Wanted: For­eign in­vest­ment

Kathimerini English - - Front Page - BY ALEXIS PAPACHELAS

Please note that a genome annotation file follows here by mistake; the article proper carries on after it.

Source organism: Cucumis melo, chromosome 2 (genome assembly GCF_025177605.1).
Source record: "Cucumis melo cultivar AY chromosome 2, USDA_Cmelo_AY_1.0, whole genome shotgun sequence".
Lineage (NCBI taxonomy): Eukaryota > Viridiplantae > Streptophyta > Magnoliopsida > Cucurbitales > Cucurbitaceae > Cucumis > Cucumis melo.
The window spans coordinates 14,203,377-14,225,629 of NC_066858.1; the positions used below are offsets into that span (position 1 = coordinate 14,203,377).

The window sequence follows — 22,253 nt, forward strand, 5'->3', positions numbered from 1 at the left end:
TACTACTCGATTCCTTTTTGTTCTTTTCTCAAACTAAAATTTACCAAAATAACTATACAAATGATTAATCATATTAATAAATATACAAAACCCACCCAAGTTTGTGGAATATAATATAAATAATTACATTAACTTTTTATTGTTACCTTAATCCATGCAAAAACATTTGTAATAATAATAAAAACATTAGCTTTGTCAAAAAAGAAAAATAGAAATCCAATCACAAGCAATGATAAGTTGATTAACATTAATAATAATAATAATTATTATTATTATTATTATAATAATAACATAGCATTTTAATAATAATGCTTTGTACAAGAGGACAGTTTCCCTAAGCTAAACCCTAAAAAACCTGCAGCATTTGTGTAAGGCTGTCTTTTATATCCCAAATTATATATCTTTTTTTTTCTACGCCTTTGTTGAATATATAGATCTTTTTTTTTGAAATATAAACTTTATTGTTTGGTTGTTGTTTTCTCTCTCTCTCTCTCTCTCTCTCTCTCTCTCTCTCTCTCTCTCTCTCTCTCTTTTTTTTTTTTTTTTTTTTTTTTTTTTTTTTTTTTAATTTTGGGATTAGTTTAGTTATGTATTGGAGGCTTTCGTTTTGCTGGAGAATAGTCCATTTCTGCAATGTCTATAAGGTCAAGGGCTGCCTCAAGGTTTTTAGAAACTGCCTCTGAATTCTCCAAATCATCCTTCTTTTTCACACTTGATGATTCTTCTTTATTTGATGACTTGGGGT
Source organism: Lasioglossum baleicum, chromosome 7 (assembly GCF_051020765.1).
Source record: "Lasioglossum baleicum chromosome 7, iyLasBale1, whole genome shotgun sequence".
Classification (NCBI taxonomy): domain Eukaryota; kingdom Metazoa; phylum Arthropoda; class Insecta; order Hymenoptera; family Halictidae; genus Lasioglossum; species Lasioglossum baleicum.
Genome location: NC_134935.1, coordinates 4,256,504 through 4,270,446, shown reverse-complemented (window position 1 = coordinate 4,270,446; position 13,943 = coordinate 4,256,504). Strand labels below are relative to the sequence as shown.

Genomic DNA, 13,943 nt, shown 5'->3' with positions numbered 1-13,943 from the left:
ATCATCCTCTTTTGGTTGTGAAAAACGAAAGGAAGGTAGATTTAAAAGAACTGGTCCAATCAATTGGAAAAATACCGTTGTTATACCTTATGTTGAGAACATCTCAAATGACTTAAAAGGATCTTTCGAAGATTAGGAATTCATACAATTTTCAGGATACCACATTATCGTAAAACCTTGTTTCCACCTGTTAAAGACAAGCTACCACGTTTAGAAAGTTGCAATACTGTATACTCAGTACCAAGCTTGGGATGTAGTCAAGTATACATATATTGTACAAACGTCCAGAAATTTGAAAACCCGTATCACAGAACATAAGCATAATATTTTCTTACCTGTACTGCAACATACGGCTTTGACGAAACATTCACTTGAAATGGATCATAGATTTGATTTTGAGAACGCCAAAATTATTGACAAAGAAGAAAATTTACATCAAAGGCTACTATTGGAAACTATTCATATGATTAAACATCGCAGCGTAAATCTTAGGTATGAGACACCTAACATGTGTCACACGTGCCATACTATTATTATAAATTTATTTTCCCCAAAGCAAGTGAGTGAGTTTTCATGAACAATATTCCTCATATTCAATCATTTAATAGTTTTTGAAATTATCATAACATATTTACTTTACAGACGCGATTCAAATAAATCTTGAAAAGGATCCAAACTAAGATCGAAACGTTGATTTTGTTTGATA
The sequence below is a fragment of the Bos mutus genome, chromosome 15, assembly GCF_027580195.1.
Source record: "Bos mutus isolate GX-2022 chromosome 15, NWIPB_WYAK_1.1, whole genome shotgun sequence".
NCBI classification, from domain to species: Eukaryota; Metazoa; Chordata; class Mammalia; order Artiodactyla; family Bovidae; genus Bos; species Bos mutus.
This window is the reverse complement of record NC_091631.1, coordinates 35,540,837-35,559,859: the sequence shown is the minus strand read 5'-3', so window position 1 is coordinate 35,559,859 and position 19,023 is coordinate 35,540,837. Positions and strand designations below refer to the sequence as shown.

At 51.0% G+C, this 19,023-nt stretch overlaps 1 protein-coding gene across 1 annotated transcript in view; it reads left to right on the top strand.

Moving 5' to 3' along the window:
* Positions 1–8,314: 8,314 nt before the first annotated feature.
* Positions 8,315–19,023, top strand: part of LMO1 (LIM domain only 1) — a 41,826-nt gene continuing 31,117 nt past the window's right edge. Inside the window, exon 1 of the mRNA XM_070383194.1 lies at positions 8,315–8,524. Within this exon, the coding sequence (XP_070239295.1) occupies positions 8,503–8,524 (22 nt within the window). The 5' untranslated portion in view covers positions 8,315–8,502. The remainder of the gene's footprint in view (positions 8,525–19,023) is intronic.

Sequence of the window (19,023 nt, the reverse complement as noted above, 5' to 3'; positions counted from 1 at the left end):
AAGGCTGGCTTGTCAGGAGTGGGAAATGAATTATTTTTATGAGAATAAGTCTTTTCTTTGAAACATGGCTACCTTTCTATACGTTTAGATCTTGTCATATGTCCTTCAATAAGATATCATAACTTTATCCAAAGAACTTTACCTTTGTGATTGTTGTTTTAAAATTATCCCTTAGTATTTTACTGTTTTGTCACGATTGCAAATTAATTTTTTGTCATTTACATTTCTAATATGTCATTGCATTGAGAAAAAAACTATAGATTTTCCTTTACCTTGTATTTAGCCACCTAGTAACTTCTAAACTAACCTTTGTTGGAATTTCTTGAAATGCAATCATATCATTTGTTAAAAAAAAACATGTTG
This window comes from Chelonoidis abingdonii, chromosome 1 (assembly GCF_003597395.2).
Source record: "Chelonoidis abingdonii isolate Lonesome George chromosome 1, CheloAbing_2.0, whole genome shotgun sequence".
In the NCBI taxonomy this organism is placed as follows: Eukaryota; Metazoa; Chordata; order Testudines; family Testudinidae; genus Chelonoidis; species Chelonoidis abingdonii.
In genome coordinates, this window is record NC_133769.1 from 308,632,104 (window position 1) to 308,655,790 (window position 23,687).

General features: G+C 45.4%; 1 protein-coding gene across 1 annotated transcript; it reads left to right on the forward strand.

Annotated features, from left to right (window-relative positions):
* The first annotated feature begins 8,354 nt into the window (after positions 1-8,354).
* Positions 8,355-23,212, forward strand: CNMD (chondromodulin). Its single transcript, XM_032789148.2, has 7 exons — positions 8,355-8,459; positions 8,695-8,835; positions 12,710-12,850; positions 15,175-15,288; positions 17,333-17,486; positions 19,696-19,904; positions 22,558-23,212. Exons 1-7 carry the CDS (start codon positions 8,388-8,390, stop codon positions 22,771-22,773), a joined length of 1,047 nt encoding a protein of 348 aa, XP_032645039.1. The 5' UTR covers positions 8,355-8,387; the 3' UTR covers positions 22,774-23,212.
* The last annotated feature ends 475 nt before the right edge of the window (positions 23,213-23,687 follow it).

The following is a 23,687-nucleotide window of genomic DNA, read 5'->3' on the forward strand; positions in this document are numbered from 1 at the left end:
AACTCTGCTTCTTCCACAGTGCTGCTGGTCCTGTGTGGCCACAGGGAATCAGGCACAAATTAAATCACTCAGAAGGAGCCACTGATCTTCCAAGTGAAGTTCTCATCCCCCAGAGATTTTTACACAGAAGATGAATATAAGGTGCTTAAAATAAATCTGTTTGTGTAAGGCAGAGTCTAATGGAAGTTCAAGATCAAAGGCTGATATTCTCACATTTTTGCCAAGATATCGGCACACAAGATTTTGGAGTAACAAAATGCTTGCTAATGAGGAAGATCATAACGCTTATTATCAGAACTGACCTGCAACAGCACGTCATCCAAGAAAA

gether Messinia and Har­vard Busi­ness School. It is how­ever safe to say that the recipe broke a big ta­boo at the time. Pre­vi­ously, even con­ser­va­tive lead­ers avoided meet­ing with for­eign in­vestors in pub­lic be­cause they were con­cerned that do­ing so would in­flict po­lit­i­cal dam­age. That at­ti­tude changed dur­ing Sa­ma­ras’s ten­ure and, it must be said, the doors of Max­i­mos Man­sion are these days open to any­one who wants to in­vest in this coun­try. Alexis Tsipras, the coun­try’s left-wing leader, has left his old habits be­hind – although not al­ways con­vinc­ingly so. At the same time, the prime min­is­ter is sur­rounded by old-school left­ists re­volt­ing against ev­ery pri­va­ti­za­tion and in­vest­ment plan. His aides are con­stantly try­ing to douse the flames that con­tinue to erupt here and there. Per­haps he will never re­ally ad­just to the role. It is against his po­lit­i­cal DNA, which makes him feel more at home in Ha­vana or when promis­ing hand­outs to the elec­torate. The prob­lem is that with­out in­vest­ments and money from out­side, we won’t get any­where – nei­ther the coun­try nor Tsipras. In­vestors do not have the pa­tience to un­der­stand the in­ner prob­lems dog­ging the gov­ern­ment or the party it­self. The prospect of a con­ser­va­tive vic­tory in the next elec­tion surely spurs some de­gree of op­ti­mism among in­ter­na­tional in­vestors. It would

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